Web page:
As for the Library, I remember all Staff helping me. Just very good people everywhere, and sorrounding me.

Miguel López-Pérez
Spanish Society for the History of Alchemy

Dr P Arouna Ouedraogo

I am writing to add my voice to those of scholars from around the world who are saddened and dismayed to learn of the planned closure of the Wellcome Trust Centre for the History of Medicine at UCL.

As a visiting scholar at the Centre on many occasions, I have benefited greatly from interacting with the Centre's faculty, staff, and graduate students. The people and resources at the Centre have proved critical to my intellectual development and informed my ongoing research in innumerable positive ways.

Work done by the Wellcome Centre scholars helped to a large extent settle medical history as an autonomous and important scientific discipline, which role is crucial more than ever, given the rapid transformations in medical science and medical care. This is now a common patrimony that the intellectual community should not let die. I do urge scholars not to resign themselves to this fact, and to keep shouting as loudly as possible to get the managers reconsider their decision.

P. Arouna Ouedraogo
Senior Researcher

Professor Karine Chemla

I am shocked to learn that the Wellcome trust centre for the history of medicine at UCL will close its doors within the next two years. The news comes as a blow for the profession worldwide, since the centre was internationally renowned for its leading role in the field and attracted young and senior scholars from the entire world. The centre played a major role in helping history of medicine to develop worldwide, taking a noticeable part in the influence that UK exerts throughout the world. Its scientific policy in the last decades to open history of medicine towards a global perspective was a major step, which gave hope to all of those who, like me, think that history of science is generally too slow in taking this step. The decision is a blow to the humanities in UK and beyond.

Professor Karine Chemla
Directrice de recherche CNRS
Research group REHSEIS-SPHERE, CNRS & University Paris Diderot
Former director of REHSEIS and of the nation-wide program "History of

Professor Adrian Johns

Like the others whose comments are posted here, I find the decision to close the UCL Centre both baffling and dismaying. Historical understandings of medicine have never been more necessary than they are today, when the medical and life-sciences industries are generating so many contentious issues across the world. More to the point, we stand in need of the specific kind of approach that the UCL Centre in particular has been known for since Roy Porter's days, in which medical history is treated as an integral part of social and cultural history.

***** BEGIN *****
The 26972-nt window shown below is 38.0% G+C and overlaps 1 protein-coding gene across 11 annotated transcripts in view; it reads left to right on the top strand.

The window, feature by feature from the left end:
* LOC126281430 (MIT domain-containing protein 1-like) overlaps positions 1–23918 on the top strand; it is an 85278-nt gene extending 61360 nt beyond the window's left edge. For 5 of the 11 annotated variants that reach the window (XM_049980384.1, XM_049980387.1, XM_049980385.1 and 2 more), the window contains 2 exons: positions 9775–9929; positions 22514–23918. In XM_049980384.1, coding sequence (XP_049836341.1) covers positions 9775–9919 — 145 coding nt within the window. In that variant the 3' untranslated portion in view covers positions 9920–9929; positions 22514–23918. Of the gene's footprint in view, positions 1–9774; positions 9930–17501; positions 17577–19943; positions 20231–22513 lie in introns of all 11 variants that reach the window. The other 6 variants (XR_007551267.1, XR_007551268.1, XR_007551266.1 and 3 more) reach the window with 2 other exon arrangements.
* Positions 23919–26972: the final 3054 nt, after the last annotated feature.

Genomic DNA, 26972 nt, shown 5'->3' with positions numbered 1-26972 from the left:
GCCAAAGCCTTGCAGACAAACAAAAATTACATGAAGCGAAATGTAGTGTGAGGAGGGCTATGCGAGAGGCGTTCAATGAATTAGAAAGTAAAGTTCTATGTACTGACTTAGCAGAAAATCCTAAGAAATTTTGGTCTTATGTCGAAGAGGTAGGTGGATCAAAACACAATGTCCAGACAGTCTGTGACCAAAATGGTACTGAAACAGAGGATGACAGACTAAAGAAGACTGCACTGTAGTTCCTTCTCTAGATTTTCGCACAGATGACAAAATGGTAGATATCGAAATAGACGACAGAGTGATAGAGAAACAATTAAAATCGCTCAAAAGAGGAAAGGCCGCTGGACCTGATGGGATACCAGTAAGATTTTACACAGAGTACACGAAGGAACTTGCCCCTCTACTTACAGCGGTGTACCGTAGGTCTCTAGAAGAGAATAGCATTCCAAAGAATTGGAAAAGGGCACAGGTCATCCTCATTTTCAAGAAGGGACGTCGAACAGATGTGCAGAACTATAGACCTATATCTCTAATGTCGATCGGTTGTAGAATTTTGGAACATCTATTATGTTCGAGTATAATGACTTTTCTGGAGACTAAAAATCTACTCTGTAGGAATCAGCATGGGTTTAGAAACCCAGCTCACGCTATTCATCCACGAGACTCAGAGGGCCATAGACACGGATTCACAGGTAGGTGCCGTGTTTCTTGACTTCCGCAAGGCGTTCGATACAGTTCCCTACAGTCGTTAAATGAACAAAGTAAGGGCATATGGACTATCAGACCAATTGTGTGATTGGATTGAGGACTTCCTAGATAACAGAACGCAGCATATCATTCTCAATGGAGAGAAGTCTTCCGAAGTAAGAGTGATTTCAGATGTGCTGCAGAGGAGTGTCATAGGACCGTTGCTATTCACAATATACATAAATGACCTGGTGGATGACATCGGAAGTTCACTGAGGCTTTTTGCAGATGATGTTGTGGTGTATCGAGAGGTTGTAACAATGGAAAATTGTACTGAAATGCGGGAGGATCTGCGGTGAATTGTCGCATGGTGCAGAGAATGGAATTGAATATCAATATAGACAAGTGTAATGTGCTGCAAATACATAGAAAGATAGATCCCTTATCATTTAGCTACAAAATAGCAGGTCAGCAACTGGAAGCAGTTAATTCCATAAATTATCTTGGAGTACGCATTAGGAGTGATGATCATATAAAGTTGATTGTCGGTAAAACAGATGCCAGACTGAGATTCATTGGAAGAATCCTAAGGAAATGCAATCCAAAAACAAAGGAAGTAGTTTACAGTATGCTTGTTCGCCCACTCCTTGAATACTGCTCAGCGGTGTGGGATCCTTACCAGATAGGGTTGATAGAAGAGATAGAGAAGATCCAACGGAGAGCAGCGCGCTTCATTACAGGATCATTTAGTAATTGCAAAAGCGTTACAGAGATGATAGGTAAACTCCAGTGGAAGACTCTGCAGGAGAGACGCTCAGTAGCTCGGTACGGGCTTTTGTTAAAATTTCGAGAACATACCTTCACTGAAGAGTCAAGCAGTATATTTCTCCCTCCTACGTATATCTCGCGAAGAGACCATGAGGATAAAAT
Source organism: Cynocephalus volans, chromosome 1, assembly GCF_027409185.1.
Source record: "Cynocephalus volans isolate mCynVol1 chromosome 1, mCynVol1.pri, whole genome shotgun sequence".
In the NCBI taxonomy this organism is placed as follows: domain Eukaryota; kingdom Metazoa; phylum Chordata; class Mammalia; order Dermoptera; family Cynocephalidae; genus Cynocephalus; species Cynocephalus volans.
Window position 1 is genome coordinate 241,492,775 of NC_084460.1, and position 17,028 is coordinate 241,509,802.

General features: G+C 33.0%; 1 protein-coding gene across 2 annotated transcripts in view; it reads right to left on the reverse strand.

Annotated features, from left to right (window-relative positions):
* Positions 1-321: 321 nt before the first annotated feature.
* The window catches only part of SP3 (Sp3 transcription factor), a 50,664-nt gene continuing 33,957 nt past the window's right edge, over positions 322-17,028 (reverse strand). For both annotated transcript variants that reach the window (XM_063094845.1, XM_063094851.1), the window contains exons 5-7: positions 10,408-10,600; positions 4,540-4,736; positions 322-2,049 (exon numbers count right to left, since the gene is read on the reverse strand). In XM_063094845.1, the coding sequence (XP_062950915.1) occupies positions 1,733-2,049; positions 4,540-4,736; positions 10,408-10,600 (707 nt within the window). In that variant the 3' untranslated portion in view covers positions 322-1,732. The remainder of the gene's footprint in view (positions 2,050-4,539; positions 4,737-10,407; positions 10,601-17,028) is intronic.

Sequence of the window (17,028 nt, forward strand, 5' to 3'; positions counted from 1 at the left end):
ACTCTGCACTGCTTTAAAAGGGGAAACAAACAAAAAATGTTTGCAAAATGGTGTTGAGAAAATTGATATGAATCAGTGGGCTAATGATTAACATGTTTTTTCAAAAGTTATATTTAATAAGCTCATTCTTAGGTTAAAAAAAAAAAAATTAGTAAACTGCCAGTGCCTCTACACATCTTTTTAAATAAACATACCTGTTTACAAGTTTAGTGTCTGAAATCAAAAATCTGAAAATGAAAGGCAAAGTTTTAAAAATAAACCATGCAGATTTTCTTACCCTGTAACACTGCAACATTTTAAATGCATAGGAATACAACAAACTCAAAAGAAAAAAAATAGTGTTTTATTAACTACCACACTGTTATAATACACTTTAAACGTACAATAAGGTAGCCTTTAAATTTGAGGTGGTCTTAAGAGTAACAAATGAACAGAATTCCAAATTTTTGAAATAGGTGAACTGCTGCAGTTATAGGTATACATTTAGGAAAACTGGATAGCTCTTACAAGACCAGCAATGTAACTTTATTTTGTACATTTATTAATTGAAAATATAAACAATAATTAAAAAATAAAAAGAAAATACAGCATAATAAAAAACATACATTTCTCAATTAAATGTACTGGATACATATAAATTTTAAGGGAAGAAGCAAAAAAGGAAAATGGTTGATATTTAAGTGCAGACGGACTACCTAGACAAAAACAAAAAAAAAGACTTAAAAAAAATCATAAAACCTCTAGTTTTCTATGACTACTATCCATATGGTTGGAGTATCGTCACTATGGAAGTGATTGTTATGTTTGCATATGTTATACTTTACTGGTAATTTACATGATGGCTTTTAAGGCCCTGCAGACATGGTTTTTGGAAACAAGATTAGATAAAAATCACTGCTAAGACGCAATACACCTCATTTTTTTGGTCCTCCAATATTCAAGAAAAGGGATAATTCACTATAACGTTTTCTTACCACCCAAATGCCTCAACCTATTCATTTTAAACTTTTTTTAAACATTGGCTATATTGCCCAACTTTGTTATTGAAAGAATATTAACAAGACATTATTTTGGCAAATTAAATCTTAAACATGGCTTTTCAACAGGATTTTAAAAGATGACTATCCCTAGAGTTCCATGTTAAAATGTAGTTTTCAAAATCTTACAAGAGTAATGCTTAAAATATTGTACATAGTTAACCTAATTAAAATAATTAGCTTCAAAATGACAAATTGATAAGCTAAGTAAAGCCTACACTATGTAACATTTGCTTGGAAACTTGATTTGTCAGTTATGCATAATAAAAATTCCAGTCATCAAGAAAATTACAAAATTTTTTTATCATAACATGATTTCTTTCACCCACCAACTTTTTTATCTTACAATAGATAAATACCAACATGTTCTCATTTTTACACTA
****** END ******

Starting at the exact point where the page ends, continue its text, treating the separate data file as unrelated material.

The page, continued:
It took time to build the reputation that that approach now enjoys, such that scholars across historical fields hold medical history in high repute and see it as a necessary part of their broad enterprise. It is largely as a result of this success that the history of medicine seems to be one of the few humanities fields to be holding its own here in America during the current employment crisis. But to sustain an endeavor like this requires long-term institutional commitment: funding agencies have found repeatedly that it cannot be achieved by a series of one-off, isolated projects. So it is extraordinary that the Wellcome is apparently determined - at best - to make that same mistake all over again, opting for ad hoc ventures rather than a coherent and developing program. It seems a thoroughly retrogressive and wrong-headed decision. And it is not just the history of medicine that will be the poorer for it.

Adrian Johns
Professor, Department of History
Chair, Committee on Conceptual and Historical Studies of Science
University of Chicago
1126 East 59th Street
IL 60637

Saturday, 1 May 2010

Please sign the petition

Dear All,

Please make your support count by signing our online petition:

We would urge you to forward this link to friends and colleagues.

Thank you.